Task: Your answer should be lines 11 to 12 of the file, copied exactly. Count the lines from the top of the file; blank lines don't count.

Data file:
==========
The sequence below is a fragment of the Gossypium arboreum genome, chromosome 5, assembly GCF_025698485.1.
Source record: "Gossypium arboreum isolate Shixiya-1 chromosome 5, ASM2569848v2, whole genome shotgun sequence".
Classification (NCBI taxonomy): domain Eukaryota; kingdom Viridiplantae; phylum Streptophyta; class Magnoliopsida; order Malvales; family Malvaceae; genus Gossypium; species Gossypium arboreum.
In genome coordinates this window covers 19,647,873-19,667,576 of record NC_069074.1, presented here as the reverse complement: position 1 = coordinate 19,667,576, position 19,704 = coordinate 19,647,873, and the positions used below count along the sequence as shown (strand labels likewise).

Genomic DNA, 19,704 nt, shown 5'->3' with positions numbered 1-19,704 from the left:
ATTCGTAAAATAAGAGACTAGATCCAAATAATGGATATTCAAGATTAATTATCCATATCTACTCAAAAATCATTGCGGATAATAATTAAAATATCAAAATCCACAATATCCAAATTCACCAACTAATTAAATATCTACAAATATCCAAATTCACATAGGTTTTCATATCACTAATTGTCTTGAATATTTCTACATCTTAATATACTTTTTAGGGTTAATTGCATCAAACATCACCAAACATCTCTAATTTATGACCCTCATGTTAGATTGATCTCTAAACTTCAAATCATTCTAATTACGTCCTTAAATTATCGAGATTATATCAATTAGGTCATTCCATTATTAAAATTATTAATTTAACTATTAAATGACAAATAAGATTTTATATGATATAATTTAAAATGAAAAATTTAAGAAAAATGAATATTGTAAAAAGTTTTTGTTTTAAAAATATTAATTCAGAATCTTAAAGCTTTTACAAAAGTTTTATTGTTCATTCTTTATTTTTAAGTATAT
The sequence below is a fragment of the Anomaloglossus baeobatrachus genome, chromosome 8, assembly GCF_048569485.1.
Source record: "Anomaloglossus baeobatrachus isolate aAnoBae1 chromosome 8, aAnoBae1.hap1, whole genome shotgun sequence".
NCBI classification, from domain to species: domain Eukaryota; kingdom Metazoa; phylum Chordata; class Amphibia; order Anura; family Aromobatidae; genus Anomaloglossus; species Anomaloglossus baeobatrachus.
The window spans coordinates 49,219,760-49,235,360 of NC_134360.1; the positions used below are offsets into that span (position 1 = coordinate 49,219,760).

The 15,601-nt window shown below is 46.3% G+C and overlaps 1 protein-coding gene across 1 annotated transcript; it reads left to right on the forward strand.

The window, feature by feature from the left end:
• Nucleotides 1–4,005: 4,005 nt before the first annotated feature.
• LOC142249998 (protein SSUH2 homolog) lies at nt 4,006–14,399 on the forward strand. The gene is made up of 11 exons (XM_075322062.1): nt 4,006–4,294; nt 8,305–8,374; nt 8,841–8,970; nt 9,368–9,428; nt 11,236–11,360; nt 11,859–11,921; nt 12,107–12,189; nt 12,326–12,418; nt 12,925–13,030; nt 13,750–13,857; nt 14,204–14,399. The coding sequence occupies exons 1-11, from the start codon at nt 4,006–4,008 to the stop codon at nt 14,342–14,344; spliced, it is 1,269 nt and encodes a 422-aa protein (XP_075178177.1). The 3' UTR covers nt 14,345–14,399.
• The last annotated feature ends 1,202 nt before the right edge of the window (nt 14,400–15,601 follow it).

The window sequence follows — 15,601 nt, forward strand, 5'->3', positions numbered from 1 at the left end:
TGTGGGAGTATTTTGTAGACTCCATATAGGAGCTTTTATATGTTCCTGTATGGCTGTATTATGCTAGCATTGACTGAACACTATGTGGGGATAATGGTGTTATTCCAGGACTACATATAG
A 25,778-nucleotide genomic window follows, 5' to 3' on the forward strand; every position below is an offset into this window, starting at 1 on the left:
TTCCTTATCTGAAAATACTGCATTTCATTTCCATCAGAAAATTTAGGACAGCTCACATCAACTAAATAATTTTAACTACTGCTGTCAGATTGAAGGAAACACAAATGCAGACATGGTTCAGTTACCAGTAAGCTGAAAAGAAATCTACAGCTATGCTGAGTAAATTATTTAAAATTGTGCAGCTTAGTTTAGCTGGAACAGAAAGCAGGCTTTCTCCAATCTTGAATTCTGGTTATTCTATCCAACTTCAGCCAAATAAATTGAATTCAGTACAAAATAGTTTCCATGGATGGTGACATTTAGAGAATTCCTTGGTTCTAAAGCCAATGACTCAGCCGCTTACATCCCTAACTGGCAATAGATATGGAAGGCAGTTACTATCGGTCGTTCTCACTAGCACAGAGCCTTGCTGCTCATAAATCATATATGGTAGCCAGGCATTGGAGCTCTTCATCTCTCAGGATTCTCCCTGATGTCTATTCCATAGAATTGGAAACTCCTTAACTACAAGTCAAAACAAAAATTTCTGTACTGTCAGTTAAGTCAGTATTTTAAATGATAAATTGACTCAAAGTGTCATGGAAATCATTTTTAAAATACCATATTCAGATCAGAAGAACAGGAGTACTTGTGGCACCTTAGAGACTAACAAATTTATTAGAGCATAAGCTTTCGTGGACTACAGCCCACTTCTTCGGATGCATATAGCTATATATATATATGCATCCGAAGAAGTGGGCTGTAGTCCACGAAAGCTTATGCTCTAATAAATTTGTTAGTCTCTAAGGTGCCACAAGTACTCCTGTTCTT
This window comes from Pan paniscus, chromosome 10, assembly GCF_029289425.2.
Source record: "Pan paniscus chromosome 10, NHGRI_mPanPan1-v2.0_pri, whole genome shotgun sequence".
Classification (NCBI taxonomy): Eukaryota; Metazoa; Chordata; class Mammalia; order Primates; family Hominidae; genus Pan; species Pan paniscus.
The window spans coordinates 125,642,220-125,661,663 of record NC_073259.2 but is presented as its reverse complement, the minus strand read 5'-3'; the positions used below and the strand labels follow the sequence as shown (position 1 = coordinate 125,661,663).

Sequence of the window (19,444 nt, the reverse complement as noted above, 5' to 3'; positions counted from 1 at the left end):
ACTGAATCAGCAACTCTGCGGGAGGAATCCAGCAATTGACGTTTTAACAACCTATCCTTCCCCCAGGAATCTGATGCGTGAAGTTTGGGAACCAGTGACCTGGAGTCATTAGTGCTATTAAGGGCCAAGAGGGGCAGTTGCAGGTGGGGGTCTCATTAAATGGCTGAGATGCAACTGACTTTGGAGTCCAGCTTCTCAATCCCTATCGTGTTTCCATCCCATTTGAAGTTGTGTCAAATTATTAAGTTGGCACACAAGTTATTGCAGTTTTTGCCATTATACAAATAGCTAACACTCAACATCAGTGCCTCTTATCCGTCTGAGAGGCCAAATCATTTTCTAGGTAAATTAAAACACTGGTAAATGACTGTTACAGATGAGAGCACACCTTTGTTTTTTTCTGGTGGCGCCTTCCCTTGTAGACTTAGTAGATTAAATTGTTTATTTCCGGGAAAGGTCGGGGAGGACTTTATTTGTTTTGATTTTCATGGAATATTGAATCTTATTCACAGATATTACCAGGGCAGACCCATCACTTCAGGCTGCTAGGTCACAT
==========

The 15,601-nt window shown below is 46.3% G+C and overlaps 1 protein-coding gene across 1 annotated transcript; it reads left to right on the forward strand.

The window, feature by feature from the left end: